Manage Your Energy, Vitality and Happiness with Sleep
The amount of restful sleep you get can really determine the quality of your life and the level of vitality and health you feel as you carry out your daily activities and work towards your life goals. So, let’s look at the factors which disturb or disrupt the quality and quantity of restful sleep.
Our sleep patterns are guided by our circadian rhythms, the internal mechanism which tells us when to wake and when to sleep. Melatonin, the primary sleep hormone, is released into the brain between 1.5 and 2 hours after our eyes no longer detect light. This assists us to fall into a deep sleep. However, we often mess with these natural rhythms by having stimulants such as caffeine and alcohol at night, or watching TV or computer and mobile phone screens, which trick our body into thinking it is still daylight. In addition, we wake early with a loud alarm, which gets our heart racing before we are even out of bed, consume a quick cup of coffee which elevates the heart rate even more, then either get off to work or take care of family members, and leave the house within an hour or so of waking up. At the end of the day we stay up late trying to wind down and fuel the vicious circle which results in too little sleep of a poor quality.
Scientific studies have linked poor sleep patterns with increased risk of developing diabetes, obesity, heart disease, stroke, high blood pressure, asthma and immune issues, so solving any sleep disorders and problems is essential for long-term health.
Creating Healthy Sleep Patterns
There are two parts to the solution: how you prepare for sleep, and how you wake up. Taking care of both parts of your day will dramatically improve the quality of your sleep as you re-educate your body.
There are two important steps you need to take during your day, to ensure that you are prepared for a good night’s sleep:
- Schedule your main meal for early in the day – breakfast or lunch, rather than dinner;
- Ensure you drink plenty of water before 6pm so you are well hydrated and don’t need to get up at night.
How to Prepare for Sleep
Have a light meal early in the evening (at least 2 hours before bed). Our body needs to use its energy for repair and restoration while we sleep. Try to avoid strong aromatic herbs and spices like garlic and ginger at night as they may stimulate your energy and brain. Minimise fluid intake after 6pm so you don’t need to get up to urinate during the night. Give yourself some time at night to “wind down” by reading a book, stretching out on the floor with relaxing music, meditating, or taking a warm bath by candlelight, so that your body and mind are preparing for sleep, and establish a bedtime that will give you plenty of sleep (at least 7-8 hours).
Healthy Waking Habits
When we wake in the morning our body can feel stiff and heavy. Traditional Chinese Medicine (TCM) theory incorporates the use of Tai Qi and Qi Gong exercises to gently wake up the body by promoting blood flow to the muscles, stimulating and loosening ligaments and tendons, and gently massaging our internal organs to release toxins and eliminate our waste products in preparation for a new day. You’ll be surprised how much extra energy you feel after just a brief sequence of these exercises.
Traditional Chinese Medicine and Insomnia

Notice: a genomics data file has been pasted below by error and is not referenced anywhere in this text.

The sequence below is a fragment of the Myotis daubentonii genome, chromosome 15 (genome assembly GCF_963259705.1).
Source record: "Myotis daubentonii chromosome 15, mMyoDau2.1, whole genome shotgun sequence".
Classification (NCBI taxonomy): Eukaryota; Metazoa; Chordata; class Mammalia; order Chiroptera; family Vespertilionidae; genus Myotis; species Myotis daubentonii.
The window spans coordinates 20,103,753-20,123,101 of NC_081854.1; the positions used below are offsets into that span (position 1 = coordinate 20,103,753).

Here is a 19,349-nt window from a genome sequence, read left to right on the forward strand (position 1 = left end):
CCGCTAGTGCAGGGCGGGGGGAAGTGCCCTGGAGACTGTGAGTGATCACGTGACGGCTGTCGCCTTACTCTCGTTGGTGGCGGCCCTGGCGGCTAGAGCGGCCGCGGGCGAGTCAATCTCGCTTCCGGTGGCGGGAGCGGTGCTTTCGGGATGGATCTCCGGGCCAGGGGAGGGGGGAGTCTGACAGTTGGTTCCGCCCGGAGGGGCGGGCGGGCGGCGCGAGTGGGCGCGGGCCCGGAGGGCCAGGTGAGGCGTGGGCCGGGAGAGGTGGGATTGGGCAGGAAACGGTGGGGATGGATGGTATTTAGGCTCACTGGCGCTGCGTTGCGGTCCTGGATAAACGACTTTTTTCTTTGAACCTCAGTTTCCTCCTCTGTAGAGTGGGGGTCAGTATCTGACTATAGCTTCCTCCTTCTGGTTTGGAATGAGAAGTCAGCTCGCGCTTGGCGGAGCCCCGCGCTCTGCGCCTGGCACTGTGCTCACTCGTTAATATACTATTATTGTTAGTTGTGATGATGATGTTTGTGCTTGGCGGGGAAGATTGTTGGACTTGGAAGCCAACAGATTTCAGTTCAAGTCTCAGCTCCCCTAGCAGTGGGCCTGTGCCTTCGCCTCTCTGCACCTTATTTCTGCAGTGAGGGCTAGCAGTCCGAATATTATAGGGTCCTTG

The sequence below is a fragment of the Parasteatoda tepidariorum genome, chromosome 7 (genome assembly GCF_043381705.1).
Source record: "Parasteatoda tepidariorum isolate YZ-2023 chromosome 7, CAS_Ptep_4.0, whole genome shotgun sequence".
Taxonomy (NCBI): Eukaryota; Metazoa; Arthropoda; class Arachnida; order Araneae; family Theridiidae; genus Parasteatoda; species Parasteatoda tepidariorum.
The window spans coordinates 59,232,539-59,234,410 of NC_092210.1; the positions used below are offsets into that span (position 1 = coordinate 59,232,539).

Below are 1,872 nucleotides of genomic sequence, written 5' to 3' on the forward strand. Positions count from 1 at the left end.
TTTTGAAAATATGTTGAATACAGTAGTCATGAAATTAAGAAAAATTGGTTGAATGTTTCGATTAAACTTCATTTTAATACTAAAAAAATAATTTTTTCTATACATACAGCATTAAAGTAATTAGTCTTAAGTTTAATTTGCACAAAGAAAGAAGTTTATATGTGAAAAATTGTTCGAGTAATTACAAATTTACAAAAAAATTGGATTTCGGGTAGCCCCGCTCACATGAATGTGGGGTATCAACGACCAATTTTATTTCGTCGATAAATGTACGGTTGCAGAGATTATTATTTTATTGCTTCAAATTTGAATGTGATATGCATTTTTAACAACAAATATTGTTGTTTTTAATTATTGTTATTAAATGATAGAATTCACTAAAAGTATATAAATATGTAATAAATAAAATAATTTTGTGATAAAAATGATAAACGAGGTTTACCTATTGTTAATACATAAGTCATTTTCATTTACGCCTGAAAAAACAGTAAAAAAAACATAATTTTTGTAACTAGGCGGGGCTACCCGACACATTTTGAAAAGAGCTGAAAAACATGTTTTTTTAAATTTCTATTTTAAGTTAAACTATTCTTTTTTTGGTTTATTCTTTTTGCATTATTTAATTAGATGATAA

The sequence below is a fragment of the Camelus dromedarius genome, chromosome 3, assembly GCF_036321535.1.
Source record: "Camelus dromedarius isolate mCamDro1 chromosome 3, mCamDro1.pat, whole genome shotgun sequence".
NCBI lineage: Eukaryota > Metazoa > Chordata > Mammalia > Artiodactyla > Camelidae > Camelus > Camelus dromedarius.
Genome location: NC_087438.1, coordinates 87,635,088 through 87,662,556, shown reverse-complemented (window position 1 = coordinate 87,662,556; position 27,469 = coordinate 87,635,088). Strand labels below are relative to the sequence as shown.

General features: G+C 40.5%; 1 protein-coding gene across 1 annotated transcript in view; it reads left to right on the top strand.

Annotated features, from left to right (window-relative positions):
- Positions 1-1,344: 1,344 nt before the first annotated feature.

TCM has a long history of addressing sleep disorders and problems and waking issues. The constant cycle of waking up, rushing around busily, and then trying to get to sleep can be helped with TCM treatments and advice because they induce relaxation and calm the body and mind, so that you can rest more deeply at night.
Steve is a 41-year old stock broker working with international companies in overseas markets. He is often in the office from 7am-8:30pm and has an hour long commute each way. Since taking this role 3 years ago he has been plagued with sleep disturbances. Even though he gets up at 5am to go to the gym, he has difficulty falling asleep at 11pm because his mind is so busy jumping from one thought to another and he grinds his teeth so loudly that his wife often sleeps in another room.
When he presented to the clinic we discussed the busy-ness of his life and looked for ways to make changes that would help him relax. In-clinic acupuncture sessions were the only time he actually stopped and rested.
As we talked about his habits and office environment he shared that he often consumed 8 double espressos each day. Over the course of a few weeks he cut down to two single espressos per day, introduced some simple Qi Gong breathing exercises to help him wind down, and continued the acupuncture. His quality of sleep has improved and this wife stated that he doesn’t seem to be grinding his teeth anymore.
Rosie, a 68 year old retiree, has always had difficulty with sleeping. The pattern started when she had children and needed to be on alert in case they wanted her, and has continued even as her children grew up, moved out, and had kids of their own.
She gets up several times during the night, sometimes to go to the toilet, and wakes in the morning feeling heavy and tired. Recently, her left knee has been diagnosed with osteoarthritis, and she is often woken by its throbbing. Although she no longer works, she has a very active life which includes volunteering, horse riding instruction and riding, and pet sitting.
When she came into the clinic she was given a Chinese herbal formula to assist with sleeping and some basic Tai Qi exercises to improve the blood flow to her knee and assist in reducing the pain and stiffness. The herbs helped her sleep which then assisted with her energy, and the exercises helped her knee so much she joined a Tai Qi group for seniors and is now one of their lead instructors.
While these results cannot be generalised or exactly reproduced, these examples give readers an idea of what Chinese Medicine can do.